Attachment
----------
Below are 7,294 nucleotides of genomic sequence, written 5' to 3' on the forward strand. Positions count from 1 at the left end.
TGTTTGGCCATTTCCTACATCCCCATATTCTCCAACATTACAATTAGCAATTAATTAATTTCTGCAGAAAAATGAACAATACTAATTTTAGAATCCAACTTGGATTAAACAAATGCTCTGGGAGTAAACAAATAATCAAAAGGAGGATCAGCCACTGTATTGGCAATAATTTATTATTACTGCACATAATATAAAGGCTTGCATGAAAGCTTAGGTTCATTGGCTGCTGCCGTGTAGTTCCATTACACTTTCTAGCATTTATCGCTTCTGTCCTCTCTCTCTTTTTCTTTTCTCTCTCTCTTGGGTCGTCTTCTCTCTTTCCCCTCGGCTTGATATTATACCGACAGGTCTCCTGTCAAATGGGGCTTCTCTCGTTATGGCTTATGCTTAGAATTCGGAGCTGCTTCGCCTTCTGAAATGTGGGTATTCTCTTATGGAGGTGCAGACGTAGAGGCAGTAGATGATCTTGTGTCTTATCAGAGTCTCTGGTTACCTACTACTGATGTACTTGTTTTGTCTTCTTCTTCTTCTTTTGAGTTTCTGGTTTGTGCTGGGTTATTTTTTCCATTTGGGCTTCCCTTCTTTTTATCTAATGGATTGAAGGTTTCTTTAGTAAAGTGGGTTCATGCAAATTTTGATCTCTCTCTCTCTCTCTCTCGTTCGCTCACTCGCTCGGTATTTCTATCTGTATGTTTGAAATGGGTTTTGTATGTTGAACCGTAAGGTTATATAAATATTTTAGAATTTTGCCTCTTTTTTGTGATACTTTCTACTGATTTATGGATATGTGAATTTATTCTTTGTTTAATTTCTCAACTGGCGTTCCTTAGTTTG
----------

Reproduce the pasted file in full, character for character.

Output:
Below are 7,294 nucleotides of genomic sequence, written 5' to 3' on the forward strand. Positions count from 1 at the left end.
TGTTTGGCCATTTCCTACATCCCCATATTCTCCAACATTACAATTAGCAATTAATTAATTTCTGCAGAAAAATGAACAATACTAATTTTAGAATCCAACTTGGATTAAACAAATGCTCTGGGAGTAAACAAATAATCAAAAGGAGGATCAGCCACTGTATTGGCAATAATTTATTATTACTGCACATAATATAAAGGCTTGCATGAAAGCTTAGGTTCATTGGCTGCTGCCGTGTAGTTCCATTACACTTTCTAGCATTTATCGCTTCTGTCCTCTCTCTCTTTTTCTTTTCTCTCTCTCTTGGGTCGTCTTCTCTCTTTCCCCTCGGCTTGATATTATACCGACAGGTCTCCTGTCAAATGGGGCTTCTCTCGTTATGGCTTATGCTTAGAATTCGGAGCTGCTTCGCCTTCTGAAATGTGGGTATTCTCTTATGGAGGTGCAGACGTAGAGGCAGTAGATGATCTTGTGTCTTATCAGAGTCTCTGGTTACCTACTACTGATGTACTTGTTTTGTCTTCTTCTTCTTCTTTTGAGTTTCTGGTTTGTGCTGGGTTATTTTTTCCATTTGGGCTTCCCTTCTTTTTATCTAATGGATTGAAGGTTTCTTTAGTAAAGTGGGTTCATGCAAATTTTGATCTCTCTCTCTCTCTCTCTCGTTCGCTCACTCGCTCGGTATTTCTATCTGTATGTTTGAAATGGGTTTTGTATGTTGAACCGTAAGGTTATATAAATATTTTAGAATTTTGCCTCTTTTTTGTGATACTTTCTACTGATTTATGGATATGTGAATTTATTCTTTGTTTAATTTCTCAACTGGCGTTCCTTAGTTTG